Pit Stop, Ranong Thailand 2014
Updated: Jan 4
According to online information, the bus station in Chumphon was 14 km out of town, whereas the mini-van taxis were only two blocks from our hotel, the A-Te. Mini-vans move locals and farangs throughout the country, are incredibly cheap, but as we had learned on previous trips to Thailand, are commanded by insane drivers.
We’d considered Koh Phangan as an option for our beach vaca, based on recommendations from our friends Mitra and Fabio we'd met in Bali. A rickety old wooden ferry boat had taken us to the island from Samui; there wasn’t a dock to shore, so the boat pulled up as close as possible, then we jumped into the crystalline waters, stretching out our arms to catch our packs as they were tossed off the boat by deck hands.
In those halcyon days, the main town consisted of the usual assortment of German freaks hanging out in cafes along the port, and little else. Haad Rind Beach, the site of the most famous Full Moon parties in the world (stolen from India’s Goa Freaks who traveled overland across the old hippy trail back in the 1960s and 70s and staged massive parties on the beach to celebrate the rising of the full moon, replete with large quantities of drugs and alcohol, bonfires, acoustic guitars, bongos, dancing et al.)
Koh Phangan Full Moon parties have taken it to a whole other level (or in the parlance of Emeril Lagasse: "kicking it up notches previously unknown to mankind!"). If you want to learn more about the Phangan madness, check it out here.
We weren't interested in the Phangan Full Moon event, even though our timing was right for the January 2014 happening. Before we left Canada, I checked a voucher I'd received through Marriotts Reward Visa, which included 50,000 sign-up points —good for up to five nights at one of Marriotts’ many hotels, inlcuding an e-voucher for a Category 5 Hotel anywhere in the world. Last year, we'd our annual e-voucher to stay at the Amman Marriott in Jordan on our way to Thailand (only so-so, that time it snowed in the desert!).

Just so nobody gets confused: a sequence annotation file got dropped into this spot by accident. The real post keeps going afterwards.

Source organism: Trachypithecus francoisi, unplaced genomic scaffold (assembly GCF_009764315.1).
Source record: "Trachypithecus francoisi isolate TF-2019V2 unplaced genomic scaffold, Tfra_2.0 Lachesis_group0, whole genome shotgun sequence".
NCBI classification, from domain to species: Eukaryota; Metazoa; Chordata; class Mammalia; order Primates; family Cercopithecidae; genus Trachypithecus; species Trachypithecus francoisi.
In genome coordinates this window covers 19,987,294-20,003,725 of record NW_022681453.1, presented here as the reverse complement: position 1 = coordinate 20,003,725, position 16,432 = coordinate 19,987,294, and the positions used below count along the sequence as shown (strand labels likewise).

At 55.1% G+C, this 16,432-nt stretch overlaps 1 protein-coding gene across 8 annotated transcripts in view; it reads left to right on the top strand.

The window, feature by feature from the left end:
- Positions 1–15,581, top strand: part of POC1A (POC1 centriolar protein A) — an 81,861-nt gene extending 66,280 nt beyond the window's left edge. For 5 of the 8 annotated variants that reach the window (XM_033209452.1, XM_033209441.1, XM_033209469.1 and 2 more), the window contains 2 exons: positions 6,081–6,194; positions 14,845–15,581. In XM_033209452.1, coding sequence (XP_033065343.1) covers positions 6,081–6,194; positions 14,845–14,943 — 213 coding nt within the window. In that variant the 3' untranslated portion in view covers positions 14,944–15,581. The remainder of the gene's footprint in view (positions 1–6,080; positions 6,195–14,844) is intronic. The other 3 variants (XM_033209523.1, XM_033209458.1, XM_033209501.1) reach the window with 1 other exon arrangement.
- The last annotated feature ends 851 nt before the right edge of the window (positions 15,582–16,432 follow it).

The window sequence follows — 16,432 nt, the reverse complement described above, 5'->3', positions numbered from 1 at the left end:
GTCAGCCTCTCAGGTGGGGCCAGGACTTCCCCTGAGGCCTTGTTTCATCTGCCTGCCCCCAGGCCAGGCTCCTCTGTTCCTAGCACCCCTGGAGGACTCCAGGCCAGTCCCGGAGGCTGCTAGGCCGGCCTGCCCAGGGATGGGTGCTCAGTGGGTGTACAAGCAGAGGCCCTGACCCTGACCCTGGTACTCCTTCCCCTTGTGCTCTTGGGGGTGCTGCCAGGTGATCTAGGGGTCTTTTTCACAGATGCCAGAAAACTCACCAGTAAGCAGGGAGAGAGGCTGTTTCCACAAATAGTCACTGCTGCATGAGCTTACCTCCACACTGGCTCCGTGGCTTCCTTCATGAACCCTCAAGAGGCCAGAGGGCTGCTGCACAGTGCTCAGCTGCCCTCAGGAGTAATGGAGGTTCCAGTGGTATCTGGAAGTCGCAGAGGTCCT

I anticipated cashing in the free e-voucher in Bangkok in May before we returned to N. America, but was surprised to discover the coupon was only valid for six months from issue, and was to expire in February. Free but a limited. A cursory tour of the Marriott website revealed options in Thailand were somewhat restricted; most hotels were in a higher category that our e-voucher’s value.
One joint stood out: JW Marriott at Khao Lak, a five star resort on the west coast of Thailand, ground zero during the catastrophic 2004 tsunami, some 90 kms north of tourist mecca Phuket. In 1987 when we were on Koh Phi Phi ,I was talking to a Texan and I’ll never forget him line, “We’re staying over on Foooo ket!).
We altered our plans away from the east coast and Phangan, then set our compass toward the west coast. Which was probably a good thing as the winds were pounding the east, as we had discovered in Prachuap. We'd heard harried tales of bouncy boat rides to the popular trio:f Tao, Samui and Phangan. Seasoned travellers we later met at our hotel in Ranong described how everyone on the boat to Tao tossed their cookies, including them, and they were Canadian west coast sailboat enthusiasts!
And that is how we ended up wedged into a cramped mini van, surging toward Ranong, only two and half hours away. But here's the wrinkle: who knew we would be crossing over an extreme mountain range to the left coast. Who realized Thailand had such a mountain range in the south?
Certainly not us.
The little van seemed to spend 90% of the westward journey negotiating wicked switchbacks. We pitched left then right, the air con doing little to dissipate the stifling heat. Incredibly, Elaine read a book on her iPad mini, but eventually gave up as the driver steered the van around curves at breakneck speeds, including the famed “passing trucks around blind corners,” invoke the traveler's proverb: "No atheists on a Third World bus!"
I decided to check the name of our next hotel on my iPhone. BIG MISTAKE. Unlike Elaine, I do not have the ability to read while moving in a car or bus, easily be overcome by motion sickness. This simple task of reading my iPhone for a few moments caused motion panic to set in. As we rolled up a severe incline, I felt for sure I would toss my breakfast. I quickly drank some water, rested my head against the seat in front me, invoked a calming mantra, and held on for dear life.